Pub. Date: 01/02/2018
Publisher: Canongate Books
Maud Drennan - underpaid carer and unintentional psychic - is the latest in a long line of dogsbodies for the ancient, belligerent Cathal Flood. Yet despite her best efforts, Maud is drawn into the mysteries concealed in his filthy, once-grand home. She realises that something is changing: Cathal, and the junk-filled rooms, are opening up to her.
With only her agoraphobic landlady and a troop of sarcastic ghostly saints to help, Maud must uncover what lies beneath Cathal's decades-old hostility, and the strange activities of the house itself. And if someone has hidden a secret there, how far will they go to ensure it remains buried?The Hoarder beautifully walks the line between a contemporary mystery and a Magical Realism-adjacent fiction book. I had not read anything by Jess Kidd before although I had seen other bloggers raving about her previous work, and after reading The Hoarder I can see why they were so excited. Kidd has that gift that makes something utterly odd seem utterly natural, while something perfectly normal becomes eerily terrifying.Whether it's Cathal Flood's mansion, that goes from imposing to terrifying within seconds, or the saints, who effortlessly go from handing out sarcastic comments to fore-spelling danger, Kidd's The Hoarder will keep you on your feet.
Maud Drennan is a fascinating protagonist. She is a seemingly no-nonsense, straightforward woman who just wants to get the job done, even if that means entering a spooky house haunted by a cantankerous old man. She lives with a delightful if troubled landlady who provides many of the most humorous phrases in the book. But Maud isn't all that she seems. She has her own secrets, buried away so far even the reader doesn't know if they'll ever be uncovered. And then there are the saints that keep appearing, at once helpful and distracting to Maud's mission to declutter Cathal Flood's house and her own mind. Kidd crafts her carefully, never making her too perfect to be relatable, while also dipping into the trope of the unreliable narrator. How much can we trust what Maud is telling us? She is only one person in this tale, after all, and every tale has at least two sides, no? There are some heartbreaking moments in this novel when it comes to family and the history one crafts for oneself. What I mean by that is the tragedy of when we have to face that the life we have crafted for ourselves may not be based on fact, that every family has a closet containing a skeleton or two. The way Kidd allows Maud to confront herself in this novel, gently but determinedly, losing and finding her way as she goes, was fascinating to read.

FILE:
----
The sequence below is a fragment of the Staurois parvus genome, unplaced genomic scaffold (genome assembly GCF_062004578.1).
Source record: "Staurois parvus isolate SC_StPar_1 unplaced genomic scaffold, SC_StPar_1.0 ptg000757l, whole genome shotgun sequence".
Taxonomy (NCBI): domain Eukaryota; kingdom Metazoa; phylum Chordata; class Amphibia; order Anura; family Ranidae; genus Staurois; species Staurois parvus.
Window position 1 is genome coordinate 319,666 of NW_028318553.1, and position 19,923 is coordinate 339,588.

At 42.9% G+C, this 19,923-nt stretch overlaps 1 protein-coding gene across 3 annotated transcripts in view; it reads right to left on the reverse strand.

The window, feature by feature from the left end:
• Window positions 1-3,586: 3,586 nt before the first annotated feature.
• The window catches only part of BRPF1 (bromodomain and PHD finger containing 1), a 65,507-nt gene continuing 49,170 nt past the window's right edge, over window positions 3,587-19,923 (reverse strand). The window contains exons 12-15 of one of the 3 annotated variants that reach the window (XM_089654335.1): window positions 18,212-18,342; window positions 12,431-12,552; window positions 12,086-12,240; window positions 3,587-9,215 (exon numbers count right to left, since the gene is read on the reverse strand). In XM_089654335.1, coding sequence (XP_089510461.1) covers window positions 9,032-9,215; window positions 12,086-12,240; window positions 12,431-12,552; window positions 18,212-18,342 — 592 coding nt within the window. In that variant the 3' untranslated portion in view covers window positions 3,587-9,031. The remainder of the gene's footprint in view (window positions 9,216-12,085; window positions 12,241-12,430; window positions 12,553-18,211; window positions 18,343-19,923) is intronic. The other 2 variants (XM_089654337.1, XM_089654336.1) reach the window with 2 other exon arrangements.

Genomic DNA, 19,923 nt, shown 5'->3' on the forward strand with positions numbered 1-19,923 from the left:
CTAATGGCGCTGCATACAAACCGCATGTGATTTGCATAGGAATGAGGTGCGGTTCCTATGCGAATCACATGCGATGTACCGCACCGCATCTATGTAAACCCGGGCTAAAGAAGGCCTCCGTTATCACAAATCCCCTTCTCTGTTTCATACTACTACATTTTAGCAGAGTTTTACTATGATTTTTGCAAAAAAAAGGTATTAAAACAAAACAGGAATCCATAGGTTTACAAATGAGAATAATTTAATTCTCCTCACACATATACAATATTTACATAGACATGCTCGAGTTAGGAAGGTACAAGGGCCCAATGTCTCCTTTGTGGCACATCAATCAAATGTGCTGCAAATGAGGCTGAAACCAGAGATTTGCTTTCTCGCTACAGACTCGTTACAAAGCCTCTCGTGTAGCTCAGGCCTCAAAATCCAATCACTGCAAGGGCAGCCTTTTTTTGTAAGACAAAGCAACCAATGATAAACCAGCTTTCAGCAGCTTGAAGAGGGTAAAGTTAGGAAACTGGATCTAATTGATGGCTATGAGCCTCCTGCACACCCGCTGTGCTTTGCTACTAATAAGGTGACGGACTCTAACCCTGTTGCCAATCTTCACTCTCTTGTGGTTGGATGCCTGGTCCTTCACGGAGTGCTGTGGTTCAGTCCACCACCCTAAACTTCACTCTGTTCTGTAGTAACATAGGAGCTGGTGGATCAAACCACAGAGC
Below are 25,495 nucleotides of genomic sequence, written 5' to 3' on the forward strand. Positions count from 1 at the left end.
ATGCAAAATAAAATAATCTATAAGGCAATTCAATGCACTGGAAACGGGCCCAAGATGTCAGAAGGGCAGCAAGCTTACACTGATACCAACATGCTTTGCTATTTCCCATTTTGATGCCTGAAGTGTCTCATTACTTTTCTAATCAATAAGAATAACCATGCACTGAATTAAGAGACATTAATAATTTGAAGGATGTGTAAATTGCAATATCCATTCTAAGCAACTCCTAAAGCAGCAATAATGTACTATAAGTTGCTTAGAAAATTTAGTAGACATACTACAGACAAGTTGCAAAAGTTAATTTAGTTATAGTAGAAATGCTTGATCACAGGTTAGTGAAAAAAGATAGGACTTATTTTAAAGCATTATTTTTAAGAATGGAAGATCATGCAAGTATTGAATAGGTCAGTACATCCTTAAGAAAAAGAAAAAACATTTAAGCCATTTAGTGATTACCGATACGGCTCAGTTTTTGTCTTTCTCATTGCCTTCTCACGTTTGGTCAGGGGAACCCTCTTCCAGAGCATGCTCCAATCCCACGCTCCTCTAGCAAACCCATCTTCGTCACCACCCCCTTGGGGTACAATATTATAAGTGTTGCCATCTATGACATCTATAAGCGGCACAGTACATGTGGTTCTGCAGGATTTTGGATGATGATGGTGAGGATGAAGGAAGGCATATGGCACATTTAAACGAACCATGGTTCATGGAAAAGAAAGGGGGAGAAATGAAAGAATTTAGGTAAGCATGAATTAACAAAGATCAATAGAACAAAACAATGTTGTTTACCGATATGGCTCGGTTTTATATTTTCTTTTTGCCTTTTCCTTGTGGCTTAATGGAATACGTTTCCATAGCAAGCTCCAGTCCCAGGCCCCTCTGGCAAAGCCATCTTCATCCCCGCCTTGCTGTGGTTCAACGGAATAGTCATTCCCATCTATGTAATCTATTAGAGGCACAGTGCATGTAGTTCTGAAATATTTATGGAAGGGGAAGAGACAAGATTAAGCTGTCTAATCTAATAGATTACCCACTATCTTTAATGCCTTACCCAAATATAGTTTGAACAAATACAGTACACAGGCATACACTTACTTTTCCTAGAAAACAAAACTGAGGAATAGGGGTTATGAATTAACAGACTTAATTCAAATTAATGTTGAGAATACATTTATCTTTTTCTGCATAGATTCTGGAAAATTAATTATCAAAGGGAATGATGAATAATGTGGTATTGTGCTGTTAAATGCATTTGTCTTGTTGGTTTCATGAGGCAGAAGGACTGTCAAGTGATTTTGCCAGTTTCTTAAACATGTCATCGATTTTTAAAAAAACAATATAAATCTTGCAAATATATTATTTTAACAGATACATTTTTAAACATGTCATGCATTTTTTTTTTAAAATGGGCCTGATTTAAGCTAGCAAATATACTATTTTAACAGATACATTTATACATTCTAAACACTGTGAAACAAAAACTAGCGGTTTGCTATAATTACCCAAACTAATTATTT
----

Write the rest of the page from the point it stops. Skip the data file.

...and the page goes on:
As I said above, Jess Kidd's writing has a particular magic that makes everything uncanny and beautiful at once. I was gripped by the novel almost immediately, loving the way Kidd crafted her narrative. The Hoarder is filled with absolutely stunning imagery. Whether it's Cathal Flood's mansion, its winding corridors or Maud's childhood memories, Kidd crafts these scenes in delicate and emotive detail until I genuinely felt I could picture them if I closed my eyes. Kidd brings an Irish charm to her novel, largely in Maud's characterization, that made me want to dig deeper into Irish literature as well. One thing that did leave me a little disappointed was that I figured out the "mystery" part of the novel relatively quickly, about a hundred pages before the main character did. Although this didn't lessen my enjoyment of the novel's beauty, it did mean that some parts exploring the mystery dragged a little bit. However, towards the end of the novel there were still a number of twists that made for an exciting finale.
I give this novel...
I raced through The hoarder at an unbelievable pace. Even though I figured out parts of the plot beforehand, I wanted to know exactly where Kidd was going to take this story. Full of touching and beautiful moments, The Hoarder has made me determined to get my hands on her next book as soon as I can!